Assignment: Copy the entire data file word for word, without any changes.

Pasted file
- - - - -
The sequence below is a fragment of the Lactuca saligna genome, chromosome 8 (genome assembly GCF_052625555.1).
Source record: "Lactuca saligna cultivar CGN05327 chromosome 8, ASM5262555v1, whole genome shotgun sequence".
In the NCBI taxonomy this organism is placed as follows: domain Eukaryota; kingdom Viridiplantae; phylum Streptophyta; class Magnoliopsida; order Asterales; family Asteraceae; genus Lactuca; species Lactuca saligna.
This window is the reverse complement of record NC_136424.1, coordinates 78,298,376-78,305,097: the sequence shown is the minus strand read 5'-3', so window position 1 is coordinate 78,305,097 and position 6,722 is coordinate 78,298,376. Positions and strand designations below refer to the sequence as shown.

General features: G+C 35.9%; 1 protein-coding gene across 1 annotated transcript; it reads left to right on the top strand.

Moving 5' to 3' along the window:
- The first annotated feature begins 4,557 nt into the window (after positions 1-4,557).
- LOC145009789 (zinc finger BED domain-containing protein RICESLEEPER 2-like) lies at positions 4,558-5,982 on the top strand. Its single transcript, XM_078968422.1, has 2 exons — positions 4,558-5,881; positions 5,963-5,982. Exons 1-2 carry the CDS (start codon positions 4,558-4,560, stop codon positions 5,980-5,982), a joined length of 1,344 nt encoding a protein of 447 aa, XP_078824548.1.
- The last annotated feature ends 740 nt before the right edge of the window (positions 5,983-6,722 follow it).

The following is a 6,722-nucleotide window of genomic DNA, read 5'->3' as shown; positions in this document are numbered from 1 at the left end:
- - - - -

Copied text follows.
The sequence below is a fragment of the Lactuca saligna genome, chromosome 8 (genome assembly GCF_052625555.1).
Source record: "Lactuca saligna cultivar CGN05327 chromosome 8, ASM5262555v1, whole genome shotgun sequence".
In the NCBI taxonomy this organism is placed as follows: domain Eukaryota; kingdom Viridiplantae; phylum Streptophyta; class Magnoliopsida; order Asterales; family Asteraceae; genus Lactuca; species Lactuca saligna.
This window is the reverse complement of record NC_136424.1, coordinates 78,298,376-78,305,097: the sequence shown is the minus strand read 5'-3', so window position 1 is coordinate 78,305,097 and position 6,722 is coordinate 78,298,376. Positions and strand designations below refer to the sequence as shown.

General features: G+C 35.9%; 1 protein-coding gene across 1 annotated transcript; it reads left to right on the top strand.

Moving 5' to 3' along the window:
- The first annotated feature begins 4,557 nt into the window (after positions 1-4,557).
- LOC145009789 (zinc finger BED domain-containing protein RICESLEEPER 2-like) lies at positions 4,558-5,982 on the top strand. Its single transcript, XM_078968422.1, has 2 exons — positions 4,558-5,881; positions 5,963-5,982. Exons 1-2 carry the CDS (start codon positions 4,558-4,560, stop codon positions 5,980-5,982), a joined length of 1,344 nt encoding a protein of 447 aa, XP_078824548.1.
- The last annotated feature ends 740 nt before the right edge of the window (positions 5,983-6,722 follow it).

The following is a 6,722-nucleotide window of genomic DNA, read 5'->3' as shown; positions in this document are numbered from 1 at the left end: